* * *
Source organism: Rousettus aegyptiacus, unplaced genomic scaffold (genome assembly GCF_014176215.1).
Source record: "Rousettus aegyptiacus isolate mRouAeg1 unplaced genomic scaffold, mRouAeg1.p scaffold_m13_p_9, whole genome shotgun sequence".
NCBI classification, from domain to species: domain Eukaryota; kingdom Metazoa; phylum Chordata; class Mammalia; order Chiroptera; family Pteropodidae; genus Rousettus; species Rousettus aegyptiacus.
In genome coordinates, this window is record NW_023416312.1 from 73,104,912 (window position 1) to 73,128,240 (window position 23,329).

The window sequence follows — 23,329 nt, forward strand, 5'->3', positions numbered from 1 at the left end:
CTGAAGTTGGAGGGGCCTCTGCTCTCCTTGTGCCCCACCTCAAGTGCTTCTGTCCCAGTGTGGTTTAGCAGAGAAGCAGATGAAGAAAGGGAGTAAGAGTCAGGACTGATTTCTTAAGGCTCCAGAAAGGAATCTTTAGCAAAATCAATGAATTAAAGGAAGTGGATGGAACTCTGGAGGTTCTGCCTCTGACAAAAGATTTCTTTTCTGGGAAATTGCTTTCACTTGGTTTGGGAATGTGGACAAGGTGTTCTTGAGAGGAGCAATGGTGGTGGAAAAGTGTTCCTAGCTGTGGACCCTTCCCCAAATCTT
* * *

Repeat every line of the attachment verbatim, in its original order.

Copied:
Source organism: Rousettus aegyptiacus, unplaced genomic scaffold (genome assembly GCF_014176215.1).
Source record: "Rousettus aegyptiacus isolate mRouAeg1 unplaced genomic scaffold, mRouAeg1.p scaffold_m13_p_9, whole genome shotgun sequence".
NCBI classification, from domain to species: domain Eukaryota; kingdom Metazoa; phylum Chordata; class Mammalia; order Chiroptera; family Pteropodidae; genus Rousettus; species Rousettus aegyptiacus.
In genome coordinates, this window is record NW_023416312.1 from 73,104,912 (window position 1) to 73,128,240 (window position 23,329).

The window sequence follows — 23,329 nt, forward strand, 5'->3', positions numbered from 1 at the left end:
CTGAAGTTGGAGGGGCCTCTGCTCTCCTTGTGCCCCACCTCAAGTGCTTCTGTCCCAGTGTGGTTTAGCAGAGAAGCAGATGAAGAAAGGGAGTAAGAGTCAGGACTGATTTCTTAAGGCTCCAGAAAGGAATCTTTAGCAAAATCAATGAATTAAAGGAAGTGGATGGAACTCTGGAGGTTCTGCCTCTGACAAAAGATTTCTTTTCTGGGAAATTGCTTTCACTTGGTTTGGGAATGTGGACAAGGTGTTCTTGAGAGGAGCAATGGTGGTGGAAAAGTGTTCCTAGCTGTGGACCCTTCCCCAAATCTT